May 3: Getting the Most from Whole Grains

Are you getting the best nutrition from the grains you eat?

All grains, nuts, seeds and legumes contain natural substances that block mineral absorption.  If you are not soaking, sprouting, sour leavening or fermenting grains and seeds you are not getting the most out of your grains, and may actually be causing harm.

Traditional people took great care in the preparation of grains, nuts, seeds and legumes. Come learn preparation techniques that enhance digestion and increase nutrients!

Cooking Class: “Getting the Most from Whole Grains”

Date: Saturday May 3rd, 2014

Location: CrossFire Church
4060 West Amazon Drive
Eugene, OR, 97405

Time: 12:00 to 4:00 PM

Cost: $45 (Early Bird Discount)
  $65 at the door

Sign up today for an Early Bird Discount!

In “Getting the Most from Whole Grains”you will learn:

  • How to Get the Most from Whole Grains
  • Soaking, Sprouting and Sour Leavening
  • Waffles
  • Cream Puffs
  • Quinoa Salad
  • Buckwheat Egg Noodles
  • Oat Anise Cookies
  • Cinnamon Scones
  • Date Spice Muffins
  • Fig Newtons
  • Whole Wheat Sourdough Bread
  • Emmer Farro English Muffins
  •   and more!
The class will cover both gluten-free and gluten-containing recipes.

Class registration includes: Four hours of Demos, Recipe Booklet and LOTS of Yummy Samples!



“It was a very organized and prepared class. It was a very interesting topic to learn for our health!”

“I thought it was wonderful. I did NOT expect to eat so well.”

“Excellent – exceeded my expectations.  Absolutely awesome.”

“Loved it!  Nice pacing.  Loved all the samples.  Nice printed materials.  It was great to taste a sample of each food being prepared.”

“Please keep up good work!”

Download the class flier & invite a friend!

Register Now!

Beans, Grans, Nuts & Seeds book by local member

I just heard about another local food author!

Beans, Grains, Nuts & Seeds: Further Adventures in Eating Close to Home
by Elin England

 It hasn’t been reviewed by the Weston A. Price Foundation yet, but I have been in corrispondence with the author.  She says:

“In my first book, Eating Close to Home: A Guide to Local Seasonal Sustenance in the Pacific Northwest, my focus was on providing readers with tips and recipes for cooking with locally grown, seasonal produce.  In Further Adventures, the emphasis is on utilizing the wonderful variety of beans, grains, nuts and seeds that are now found in local farmers markets and grocery outlets in the Pacific Northwest.  I have included in the book general information on cooking with these foods as well as numerous recipes from appetizers to desserts.   Further Adventures is available locally at Tsunami Books and through Eugene Local Foods, and on-line through Amazon, Barnes & Noble and  I will be getting it into more local stores soon.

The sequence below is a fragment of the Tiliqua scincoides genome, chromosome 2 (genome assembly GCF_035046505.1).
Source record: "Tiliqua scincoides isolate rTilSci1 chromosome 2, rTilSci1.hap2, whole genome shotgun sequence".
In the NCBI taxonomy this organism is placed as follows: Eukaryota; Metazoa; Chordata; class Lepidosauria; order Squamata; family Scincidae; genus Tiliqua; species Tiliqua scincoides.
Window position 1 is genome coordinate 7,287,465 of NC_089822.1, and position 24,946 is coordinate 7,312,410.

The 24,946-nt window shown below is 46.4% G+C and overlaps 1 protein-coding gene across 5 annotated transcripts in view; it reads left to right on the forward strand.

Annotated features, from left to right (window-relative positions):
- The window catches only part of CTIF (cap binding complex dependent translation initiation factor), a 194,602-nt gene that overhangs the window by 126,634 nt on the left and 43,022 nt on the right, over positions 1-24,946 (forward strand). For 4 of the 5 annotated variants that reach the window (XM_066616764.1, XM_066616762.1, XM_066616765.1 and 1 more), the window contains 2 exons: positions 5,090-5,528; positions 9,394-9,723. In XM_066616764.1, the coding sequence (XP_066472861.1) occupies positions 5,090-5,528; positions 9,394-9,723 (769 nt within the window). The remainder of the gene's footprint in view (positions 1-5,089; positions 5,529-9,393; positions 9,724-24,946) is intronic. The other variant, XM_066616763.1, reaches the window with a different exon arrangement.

I think that much of the book is aligned with WAPF principles. I talk about soaking beans and grains and nuts and why it is beneficial to do so, and I have information in the book about sprouting.  And certainly the book is aligned in that the whole premise is that we would do well to be eating more whole grains, beans, nuts and seeds.  That said, I wanted the book to appeal to a wide range of people and didn’t want to alienate those who may not be as adventurous in cooking or as willing to allocate as much time as some other folks do.  So I suggest that while soaking is definitely beneficial, if you are in a pinch it is also possible to cook your beans and grains without soaking them.  I also did not discuss how to soak flour before baking, although I have included my favorite sourdough rye bread recipe.

The bottom line is that I think people who are enthusiastic about WAPF will find recipes of interest in the book, and I think that WAPF does such a good job of educating people about how to prepare their grains and such that most everyone should be able to adapt the recipes that don’t specifically include instructions to soak.

I am attaching a copy of the press release for your information, and would be happy to answer any questions you might have about the book.  I can be reached by email ( or by phone at 541-747-6677.  



Download press release: FurtherAdventures PressRelease

It is always wonderful to hear about local authors.  If you have written a book or article, let me know!

For more see: blogs, books and articles by Local Eugene Chapter Members

And remember, if you purchase any of the recommended books on Amazon, please go through the Weston A. Price Foundation Thumbs-Up Reviews, so that they receive a referral fee!


Dec 18: Potluck – Grains & Seeds Demo

Wednesday, December 18, 2013
6:00 to 8:00 PM